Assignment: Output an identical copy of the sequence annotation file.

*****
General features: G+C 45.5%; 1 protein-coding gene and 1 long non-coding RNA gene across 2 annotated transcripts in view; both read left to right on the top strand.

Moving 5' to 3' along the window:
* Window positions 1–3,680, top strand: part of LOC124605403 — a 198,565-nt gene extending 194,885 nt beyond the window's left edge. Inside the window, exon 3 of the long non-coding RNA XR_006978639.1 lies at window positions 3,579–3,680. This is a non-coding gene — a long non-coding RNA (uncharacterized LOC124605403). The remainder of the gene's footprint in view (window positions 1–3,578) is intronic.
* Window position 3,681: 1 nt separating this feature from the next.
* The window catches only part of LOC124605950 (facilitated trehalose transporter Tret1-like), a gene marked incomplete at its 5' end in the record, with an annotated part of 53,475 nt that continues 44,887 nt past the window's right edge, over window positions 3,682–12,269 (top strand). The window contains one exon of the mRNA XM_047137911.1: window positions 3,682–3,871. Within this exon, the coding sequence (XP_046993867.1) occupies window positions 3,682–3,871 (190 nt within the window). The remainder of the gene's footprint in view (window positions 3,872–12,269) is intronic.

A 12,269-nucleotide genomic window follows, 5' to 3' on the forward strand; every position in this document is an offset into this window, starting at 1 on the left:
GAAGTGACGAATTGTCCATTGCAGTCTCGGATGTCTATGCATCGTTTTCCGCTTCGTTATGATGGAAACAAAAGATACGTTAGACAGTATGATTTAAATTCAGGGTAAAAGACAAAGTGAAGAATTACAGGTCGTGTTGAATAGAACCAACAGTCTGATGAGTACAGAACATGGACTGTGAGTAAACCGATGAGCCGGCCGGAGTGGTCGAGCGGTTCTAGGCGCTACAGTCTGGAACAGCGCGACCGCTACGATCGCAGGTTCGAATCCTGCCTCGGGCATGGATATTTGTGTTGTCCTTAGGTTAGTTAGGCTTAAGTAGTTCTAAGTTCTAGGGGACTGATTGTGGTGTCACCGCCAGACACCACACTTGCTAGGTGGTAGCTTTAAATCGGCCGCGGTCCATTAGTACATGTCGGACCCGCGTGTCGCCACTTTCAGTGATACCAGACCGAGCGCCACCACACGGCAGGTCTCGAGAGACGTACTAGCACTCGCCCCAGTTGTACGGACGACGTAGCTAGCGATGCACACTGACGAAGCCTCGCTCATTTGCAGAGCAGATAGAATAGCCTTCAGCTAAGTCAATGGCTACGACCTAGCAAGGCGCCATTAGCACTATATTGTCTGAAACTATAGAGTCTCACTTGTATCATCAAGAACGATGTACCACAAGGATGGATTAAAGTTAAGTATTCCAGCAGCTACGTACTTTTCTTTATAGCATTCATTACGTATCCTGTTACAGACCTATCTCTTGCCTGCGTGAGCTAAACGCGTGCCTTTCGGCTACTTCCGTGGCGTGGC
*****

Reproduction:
General features: G+C 45.5%; 1 protein-coding gene and 1 long non-coding RNA gene across 2 annotated transcripts in view; both read left to right on the top strand.

Moving 5' to 3' along the window:
* Window positions 1–3,680, top strand: part of LOC124605403 — a 198,565-nt gene extending 194,885 nt beyond the window's left edge. Inside the window, exon 3 of the long non-coding RNA XR_006978639.1 lies at window positions 3,579–3,680. This is a non-coding gene — a long non-coding RNA (uncharacterized LOC124605403). The remainder of the gene's footprint in view (window positions 1–3,578) is intronic.
* Window position 3,681: 1 nt separating this feature from the next.
* The window catches only part of LOC124605950 (facilitated trehalose transporter Tret1-like), a gene marked incomplete at its 5' end in the record, with an annotated part of 53,475 nt that continues 44,887 nt past the window's right edge, over window positions 3,682–12,269 (top strand). The window contains one exon of the mRNA XM_047137911.1: window positions 3,682–3,871. Within this exon, the coding sequence (XP_046993867.1) occupies window positions 3,682–3,871 (190 nt within the window). The remainder of the gene's footprint in view (window positions 3,872–12,269) is intronic.

A 12,269-nucleotide genomic window follows, 5' to 3' on the forward strand; every position in this document is an offset into this window, starting at 1 on the left:
GAAGTGACGAATTGTCCATTGCAGTCTCGGATGTCTATGCATCGTTTTCCGCTTCGTTATGATGGAAACAAAAGATACGTTAGACAGTATGATTTAAATTCAGGGTAAAAGACAAAGTGAAGAATTACAGGTCGTGTTGAATAGAACCAACAGTCTGATGAGTACAGAACATGGACTGTGAGTAAACCGATGAGCCGGCCGGAGTGGTCGAGCGGTTCTAGGCGCTACAGTCTGGAACAGCGCGACCGCTACGATCGCAGGTTCGAATCCTGCCTCGGGCATGGATATTTGTGTTGTCCTTAGGTTAGTTAGGCTTAAGTAGTTCTAAGTTCTAGGGGACTGATTGTGGTGTCACCGCCAGACACCACACTTGCTAGGTGGTAGCTTTAAATCGGCCGCGGTCCATTAGTACATGTCGGACCCGCGTGTCGCCACTTTCAGTGATACCAGACCGAGCGCCACCACACGGCAGGTCTCGAGAGACGTACTAGCACTCGCCCCAGTTGTACGGACGACGTAGCTAGCGATGCACACTGACGAAGCCTCGCTCATTTGCAGAGCAGATAGAATAGCCTTCAGCTAAGTCAATGGCTACGACCTAGCAAGGCGCCATTAGCACTATATTGTCTGAAACTATAGAGTCTCACTTGTATCATCAAGAACGATGTACCACAAGGATGGATTAAAGTTAAGTATTCCAGCAGCTACGTACTTTTCTTTATAGCATTCATTACGTATCCTGTTACAGACCTATCTCTTGCCTGCGTGAGCTAAACGCGTGCCTTTCGGCTACTTCCGTGGCGTGGC